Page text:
Genre: Romance/Comedy
Director: Jonathan Levine
Cast: Nicholas Hoult, Teresa Palmer, Rob Corddry, John Malkovich, Analeigh Tipton, Dave Franco, Cory Hardrict
RunTime: 1 hr 38 mins
Rating: PG13 (Violence and Some Coarse Language)
Released By: Shaw
Official Website:

Opening Day: 14 March 2013

Synopsis:  A funny new twist on a classic love story, WARM BODIES is a poignant tale about the power of human connection. After a zombie epidemic, R (a highly unusual zombie) encounters Julie (a human survivor), and rescues her from a zombie attack. Julie sees that R is different from the other zombies, and as the two form a special relationship in their struggle for survival, R becomes increasingly more human – setting off an exciting, romantic, and often comical chain of events that begins to transform the other zombies and maybe even the whole lifeless world.

Movie Review:

You’ve got to admit – a romantic comedy about a sensitive zombie who falls in love with a teenage girl he rescues seems pretty damn intriguing. Not only does it sound like quite possibly one of the most inventive spins on the classic Romeo and Juliet love story, it also has the potential to breathe life (pun intended) into an increasingly staid genre that’s seen one too many ‘Resident Evil’ wannabes. Thankfully, in the sensitive hands of writer/ director Johnathan Levine, this genre-bending exercise referred to by some reviewers as a ‘zom-rom-com’ is funny, sweet and often quite charming.

In adapting Isaac Marion’s playful ‘what-if’ novel of dating the walking dead, Levine makes the astute choice of retaining the narrative device of R’s voiceover narration. R, by the way, is the name of our Romeo, who for the life of him, can only remember so much of his name. By virtue of his undead nature, he – like the rest of his kind – can no longer have proper conversations, so much so that what passes for speech is grunting and perhaps an occasional monosyllabic word.  

But R’s thoughts reveal a thinking and feeling human self on the inside, as he ponders over the meaninglessness and absurdities of his monotonous life. As Marion does, Levine gives R a wry sense of humour through his inner voice, and let’s just say it makes for pretty amusing stuff. Wit meets romance when Julie enters the picture, R’s Juliet whom he has a love-at-first-sight moment with on one of his regular hunts for food. While R’s hunting pals devour the rest of Julie’s company, R is compelled by something entirely unfamiliar to protect her – though that doesn’t extend to her duty-bound boyfriend Perry (Dave Franco) whom he feasts on without any compunction.

R brings Julie back to his home, a 747 jet sitting on the tarmac of an abandoned airport where their unlikely bond of love develops in the course of the next few days largely over R’s extensive vinyl collection – including Bob Dylan’s Shelter from the Storm and Bruce Springsteen’s Hungry Heart. “They sound alive,” R explains when Julie brands him a purist for his love of vinyl, and indeed, the subsequent days of both physical and emotional intimacy with a human being will awaken something long thought dead within him.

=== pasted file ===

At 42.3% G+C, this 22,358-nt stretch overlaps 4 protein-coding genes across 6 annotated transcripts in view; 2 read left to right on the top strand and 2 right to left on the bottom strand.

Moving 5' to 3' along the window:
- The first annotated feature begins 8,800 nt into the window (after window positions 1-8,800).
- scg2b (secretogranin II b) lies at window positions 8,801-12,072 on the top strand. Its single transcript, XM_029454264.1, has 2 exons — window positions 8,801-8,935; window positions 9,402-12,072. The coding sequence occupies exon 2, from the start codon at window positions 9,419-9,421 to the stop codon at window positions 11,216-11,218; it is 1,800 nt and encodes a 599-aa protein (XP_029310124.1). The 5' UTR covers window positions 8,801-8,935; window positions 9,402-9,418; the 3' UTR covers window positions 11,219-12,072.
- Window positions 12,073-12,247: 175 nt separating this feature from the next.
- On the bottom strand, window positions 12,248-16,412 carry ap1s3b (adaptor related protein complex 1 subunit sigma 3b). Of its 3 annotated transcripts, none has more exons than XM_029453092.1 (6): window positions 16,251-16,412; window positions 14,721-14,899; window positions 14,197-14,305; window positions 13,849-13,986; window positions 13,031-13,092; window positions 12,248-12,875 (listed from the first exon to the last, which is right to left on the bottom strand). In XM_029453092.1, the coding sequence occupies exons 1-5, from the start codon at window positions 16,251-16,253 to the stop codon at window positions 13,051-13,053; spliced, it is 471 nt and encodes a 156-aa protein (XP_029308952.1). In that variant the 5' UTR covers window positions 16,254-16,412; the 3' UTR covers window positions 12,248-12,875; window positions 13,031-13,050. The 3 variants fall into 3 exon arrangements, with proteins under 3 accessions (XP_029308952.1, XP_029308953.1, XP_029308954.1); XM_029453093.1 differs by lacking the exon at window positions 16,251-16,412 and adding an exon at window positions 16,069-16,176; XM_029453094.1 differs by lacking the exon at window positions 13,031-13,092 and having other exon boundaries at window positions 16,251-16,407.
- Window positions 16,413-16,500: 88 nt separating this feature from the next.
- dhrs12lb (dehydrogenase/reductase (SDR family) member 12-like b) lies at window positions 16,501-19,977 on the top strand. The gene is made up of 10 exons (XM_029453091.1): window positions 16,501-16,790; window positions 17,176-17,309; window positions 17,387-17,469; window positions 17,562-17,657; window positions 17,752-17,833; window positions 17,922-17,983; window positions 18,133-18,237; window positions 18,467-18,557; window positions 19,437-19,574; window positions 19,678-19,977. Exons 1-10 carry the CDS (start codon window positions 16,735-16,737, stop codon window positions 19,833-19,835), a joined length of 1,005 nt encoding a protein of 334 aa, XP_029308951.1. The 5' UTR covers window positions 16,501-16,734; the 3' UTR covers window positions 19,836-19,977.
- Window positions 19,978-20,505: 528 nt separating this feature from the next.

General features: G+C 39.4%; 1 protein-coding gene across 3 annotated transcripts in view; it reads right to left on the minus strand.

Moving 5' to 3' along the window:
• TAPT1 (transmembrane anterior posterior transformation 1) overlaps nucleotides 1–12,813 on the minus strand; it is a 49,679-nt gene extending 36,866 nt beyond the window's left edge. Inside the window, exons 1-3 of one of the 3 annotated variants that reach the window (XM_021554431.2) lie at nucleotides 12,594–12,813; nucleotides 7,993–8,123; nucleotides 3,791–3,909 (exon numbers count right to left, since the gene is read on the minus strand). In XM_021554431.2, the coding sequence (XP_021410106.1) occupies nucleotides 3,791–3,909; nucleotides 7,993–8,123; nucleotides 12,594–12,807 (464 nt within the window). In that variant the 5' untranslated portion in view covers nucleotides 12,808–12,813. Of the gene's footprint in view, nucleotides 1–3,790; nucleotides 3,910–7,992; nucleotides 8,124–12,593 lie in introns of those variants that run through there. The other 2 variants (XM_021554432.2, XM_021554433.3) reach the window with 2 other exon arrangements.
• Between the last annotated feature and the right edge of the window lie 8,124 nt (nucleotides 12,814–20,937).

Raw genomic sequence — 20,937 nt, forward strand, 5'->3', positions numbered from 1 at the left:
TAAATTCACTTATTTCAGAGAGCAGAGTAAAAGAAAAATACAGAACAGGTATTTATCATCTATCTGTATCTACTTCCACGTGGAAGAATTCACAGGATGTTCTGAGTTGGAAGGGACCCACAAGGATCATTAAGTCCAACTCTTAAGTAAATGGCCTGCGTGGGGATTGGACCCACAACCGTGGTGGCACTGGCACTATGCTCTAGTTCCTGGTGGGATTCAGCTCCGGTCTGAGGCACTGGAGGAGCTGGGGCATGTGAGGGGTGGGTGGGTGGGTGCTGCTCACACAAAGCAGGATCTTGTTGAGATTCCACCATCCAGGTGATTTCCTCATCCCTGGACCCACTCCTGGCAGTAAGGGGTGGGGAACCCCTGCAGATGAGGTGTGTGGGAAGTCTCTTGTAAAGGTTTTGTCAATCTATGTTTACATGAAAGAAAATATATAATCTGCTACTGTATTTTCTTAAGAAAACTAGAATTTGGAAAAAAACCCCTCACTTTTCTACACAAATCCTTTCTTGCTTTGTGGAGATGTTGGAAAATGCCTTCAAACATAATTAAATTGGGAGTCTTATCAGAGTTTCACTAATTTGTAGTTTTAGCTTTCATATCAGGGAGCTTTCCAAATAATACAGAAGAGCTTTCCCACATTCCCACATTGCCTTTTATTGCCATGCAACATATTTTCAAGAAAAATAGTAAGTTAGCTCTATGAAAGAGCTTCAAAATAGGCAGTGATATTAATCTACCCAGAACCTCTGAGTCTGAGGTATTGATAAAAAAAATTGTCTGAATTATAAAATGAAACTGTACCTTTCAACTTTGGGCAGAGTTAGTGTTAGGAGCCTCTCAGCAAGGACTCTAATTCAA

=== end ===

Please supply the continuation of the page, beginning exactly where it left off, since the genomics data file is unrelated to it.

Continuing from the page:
A lesser director might have turned the high-concept material into something contrived, but Levine – who in his earlier films ‘The Wackness’ and ‘50/50’ has demonstrated a knack for turning Hollywood’s romantic equation on its head – infuses R and Julie’s relationship with a delightfully offbeat sweetness. Sure, the use of alt-rock ain’t exactly original after indie rom-coms like ‘500 Days of Summer’, but there’s no denying that Levine’s choice of music here is a perfect mood-setter.

Completing the equation here are its two beautifully matched leading stars, Nicholas Hoult and Teresa Palmer. Better known as the boy in ‘About A Boy’ as well as Jack in Bryan Singer’s ‘Jack the Giant Slayer’, Hoult plays off his character’s inabilities for physical and emotional expression brilliantly, especially so in R’s interactions with Julie. Watching R struggle to express what he thinks inside is hilarious, and the film’s best moments are found in the middle act where it is just R and Julie together in the former’s 747. Palmer is equally pleasing as R’s opposite, exuding an infectious verve that complements Hoult’s deadpan act.

Unfortunately, that whimsical charm is somewhat lost as the film builds towards a more conventional action-packed climax pitting humans against the bad zombies, or otherwise referred to as ‘Boneys’. Those familiar with the book should know that Levine has cut out several scenes that emphasise the complex relationship between Julie and her single-minded authority figure of a father General Grigio (John Malkovich), diminishing the poignancy of a finale meant to give new meaning to the age-old adage about the power of love.

Yet even though it does lose dramatic momentum when transiting from comedy to action, there is more than enough quirky appeal in this light-hearted post-apocalyptic Romeo and Juliet spin to ensure that you will not be left cold. As is evident from its schmaltzy fairytale ending alone, the strength of this adaptation lies too with its cast, including luminous supporting turns by the likes of Rob Coddry as R’s buddy M and Analeigh Tiption as Julie’s best friend Nora. Oh, it also earns extra marks for its smart pop-culture references, most evidently in its use of a balcony scene between R and Julie. 

Movie Rating:

(Funny, sweet and often quite charming, this genre mashup – otherwise known as a ‘zom-rom-com’ – is a lively post-apocalyptic spin on a Romeo and Juliet love story that will leave you with a warm smile)

Review by Gabriel Chong

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